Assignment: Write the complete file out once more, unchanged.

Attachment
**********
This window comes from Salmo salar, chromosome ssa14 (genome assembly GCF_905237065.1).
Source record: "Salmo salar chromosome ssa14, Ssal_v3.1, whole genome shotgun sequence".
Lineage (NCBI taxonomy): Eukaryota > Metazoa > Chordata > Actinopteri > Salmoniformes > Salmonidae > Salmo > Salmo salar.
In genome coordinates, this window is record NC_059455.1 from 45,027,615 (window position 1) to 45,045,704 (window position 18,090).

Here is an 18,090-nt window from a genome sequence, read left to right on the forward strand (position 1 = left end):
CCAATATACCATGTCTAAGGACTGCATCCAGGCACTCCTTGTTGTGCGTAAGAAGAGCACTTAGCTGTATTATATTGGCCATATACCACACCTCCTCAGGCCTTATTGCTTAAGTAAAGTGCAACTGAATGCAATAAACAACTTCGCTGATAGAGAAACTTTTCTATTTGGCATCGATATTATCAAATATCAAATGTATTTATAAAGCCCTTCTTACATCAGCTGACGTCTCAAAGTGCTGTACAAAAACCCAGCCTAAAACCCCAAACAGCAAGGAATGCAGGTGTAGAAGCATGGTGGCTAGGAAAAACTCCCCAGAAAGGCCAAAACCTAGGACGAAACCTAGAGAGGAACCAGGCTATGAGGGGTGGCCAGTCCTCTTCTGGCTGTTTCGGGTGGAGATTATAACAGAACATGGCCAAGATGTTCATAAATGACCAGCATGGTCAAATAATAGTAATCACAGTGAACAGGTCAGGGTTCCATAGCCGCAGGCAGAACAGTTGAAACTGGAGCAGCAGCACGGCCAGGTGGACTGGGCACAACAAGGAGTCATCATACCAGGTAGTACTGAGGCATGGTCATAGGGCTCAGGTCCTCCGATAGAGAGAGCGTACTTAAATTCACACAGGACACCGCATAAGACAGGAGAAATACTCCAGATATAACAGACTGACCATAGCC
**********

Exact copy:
This window comes from Salmo salar, chromosome ssa14 (genome assembly GCF_905237065.1).
Source record: "Salmo salar chromosome ssa14, Ssal_v3.1, whole genome shotgun sequence".
Lineage (NCBI taxonomy): Eukaryota > Metazoa > Chordata > Actinopteri > Salmoniformes > Salmonidae > Salmo > Salmo salar.
In genome coordinates, this window is record NC_059455.1 from 45,027,615 (window position 1) to 45,045,704 (window position 18,090).

Here is an 18,090-nt window from a genome sequence, read left to right on the forward strand (position 1 = left end):
CCAATATACCATGTCTAAGGACTGCATCCAGGCACTCCTTGTTGTGCGTAAGAAGAGCACTTAGCTGTATTATATTGGCCATATACCACACCTCCTCAGGCCTTATTGCTTAAGTAAAGTGCAACTGAATGCAATAAACAACTTCGCTGATAGAGAAACTTTTCTATTTGGCATCGATATTATCAAATATCAAATGTATTTATAAAGCCCTTCTTACATCAGCTGACGTCTCAAAGTGCTGTACAAAAACCCAGCCTAAAACCCCAAACAGCAAGGAATGCAGGTGTAGAAGCATGGTGGCTAGGAAAAACTCCCCAGAAAGGCCAAAACCTAGGACGAAACCTAGAGAGGAACCAGGCTATGAGGGGTGGCCAGTCCTCTTCTGGCTGTTTCGGGTGGAGATTATAACAGAACATGGCCAAGATGTTCATAAATGACCAGCATGGTCAAATAATAGTAATCACAGTGAACAGGTCAGGGTTCCATAGCCGCAGGCAGAACAGTTGAAACTGGAGCAGCAGCACGGCCAGGTGGACTGGGCACAACAAGGAGTCATCATACCAGGTAGTACTGAGGCATGGTCATAGGGCTCAGGTCCTCCGATAGAGAGAGCGTACTTAAATTCACACAGGACACCGCATAAGACAGGAGAAATACTCCAGATATAACAGACTGACCATAGCC